In 2007, the Maricopa County Library District announced that its Gilbert Library would abandon DDC in favor of a BISAC-based system. The library district reported the change as a success, with non-fiction circulation improving sixfold.
In 2009, the Rangeview Library District became the first library district to fully convert to a BISAC-based scheme. Rangeview's classification system, which is branded as "WordThink", is based on BISAC headings.
In 2011, the librarians at the Ethical Culture School in New York City developed a Dewey-Free system called Metis. The school's novel approach incorporated focus groups of students from Kindergarten through the Fifth Grade in designing the system.
The Darien Library in Connecticut employs a hybrid approach to classification. While books are still organized by DDC number, DDC categories are "clumped into eight broad categories," known as glades. A glade groups together books from several Dewey classes that Darien librarians feel may be useful to similar groups. For example, the Places glade is intended for international travellers, and combines books from the 400s (Languages) and 910s (Travel and Geography).
There has been very little formal evaluation of Dewey-free systems, even by libraries that have implemented them.
Many libraries point to an increase in circulation statistics—either for a particular topic or for the non-fiction collection as a whole—as a measure of the success of their Dewey-free systems. However, the correlation between circulation statistics and library classification scheme is not easy to demonstrate. Dewey-free reclassification projects are often undertaken in conjunction with other projects that aim to better merchandise a library's holdings, so it can be very unclear how much of a circulation increase can be attributed to a new classification scheme. Furthermore, library scholars typically warn against using circulation statistics as the sole metric of any project's success, because such statistics fail to account for materials used within the library, materials that were circulated but never read, or materials that were circulated but failed to provide users with the information they needed.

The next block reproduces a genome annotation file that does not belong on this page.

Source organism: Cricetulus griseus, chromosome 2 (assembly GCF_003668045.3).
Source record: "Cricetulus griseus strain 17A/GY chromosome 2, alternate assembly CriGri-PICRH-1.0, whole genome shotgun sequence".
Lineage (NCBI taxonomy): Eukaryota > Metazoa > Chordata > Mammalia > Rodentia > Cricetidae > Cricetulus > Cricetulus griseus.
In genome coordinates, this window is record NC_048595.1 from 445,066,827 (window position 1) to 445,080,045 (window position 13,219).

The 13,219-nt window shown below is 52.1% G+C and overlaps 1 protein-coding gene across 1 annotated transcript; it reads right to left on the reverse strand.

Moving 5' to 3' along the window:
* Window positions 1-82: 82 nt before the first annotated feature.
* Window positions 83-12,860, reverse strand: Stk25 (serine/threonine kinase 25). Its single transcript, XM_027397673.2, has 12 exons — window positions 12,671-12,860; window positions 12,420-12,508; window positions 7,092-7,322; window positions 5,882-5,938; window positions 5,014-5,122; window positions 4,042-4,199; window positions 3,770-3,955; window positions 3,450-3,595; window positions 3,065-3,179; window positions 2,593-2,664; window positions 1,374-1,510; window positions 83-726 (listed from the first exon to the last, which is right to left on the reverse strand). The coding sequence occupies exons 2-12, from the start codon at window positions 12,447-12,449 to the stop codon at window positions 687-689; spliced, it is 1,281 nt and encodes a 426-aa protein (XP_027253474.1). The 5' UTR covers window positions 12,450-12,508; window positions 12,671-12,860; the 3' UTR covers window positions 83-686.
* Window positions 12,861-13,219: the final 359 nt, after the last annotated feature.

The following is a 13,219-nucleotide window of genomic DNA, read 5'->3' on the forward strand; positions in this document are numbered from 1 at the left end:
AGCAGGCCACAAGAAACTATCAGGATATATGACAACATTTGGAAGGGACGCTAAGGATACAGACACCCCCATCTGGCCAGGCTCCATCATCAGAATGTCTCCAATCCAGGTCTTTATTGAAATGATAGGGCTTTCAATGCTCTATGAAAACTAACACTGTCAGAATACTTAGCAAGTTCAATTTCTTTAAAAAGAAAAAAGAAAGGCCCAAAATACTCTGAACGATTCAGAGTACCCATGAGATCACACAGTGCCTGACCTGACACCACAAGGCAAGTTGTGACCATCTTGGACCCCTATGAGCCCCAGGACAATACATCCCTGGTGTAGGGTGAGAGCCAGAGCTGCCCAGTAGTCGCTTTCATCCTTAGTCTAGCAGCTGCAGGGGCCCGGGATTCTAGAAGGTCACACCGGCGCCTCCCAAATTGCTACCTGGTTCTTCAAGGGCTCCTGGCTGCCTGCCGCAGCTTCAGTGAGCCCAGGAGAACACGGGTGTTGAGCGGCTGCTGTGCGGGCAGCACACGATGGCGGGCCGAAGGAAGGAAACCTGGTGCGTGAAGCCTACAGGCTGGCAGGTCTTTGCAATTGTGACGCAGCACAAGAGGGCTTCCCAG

Call numbers are generally not indexed by Integrated Library Systems, so the adoption of word-based classification systems has had little impact on information retrieval quality within library catalogs to date.
Critics of the new systems argue that BISAC's broad categories actually impede browsing, as many different subtopics are interspersed with one another. They prefer DDC's arrangement of materials by specific subject. They also argue that many of the issues addressed by Dewey-free systems could be resolved much more easily with improved signage and book labels.
Even proponents of Dewey-free systems note that BISAC-based classification systems would be unsuitable for libraries with large or specialized collections. Critics have also questioned the pedagogical value of Dewey-free classifications, questioning whether library patrons used to a Dewey-free system will have the skills necessary to navigate collections classified according to DDC or Library of Congress Classification.
Critics have also noted that using English words instead of numbers for all classification sends a message that libraries are only interested in serving English speakers.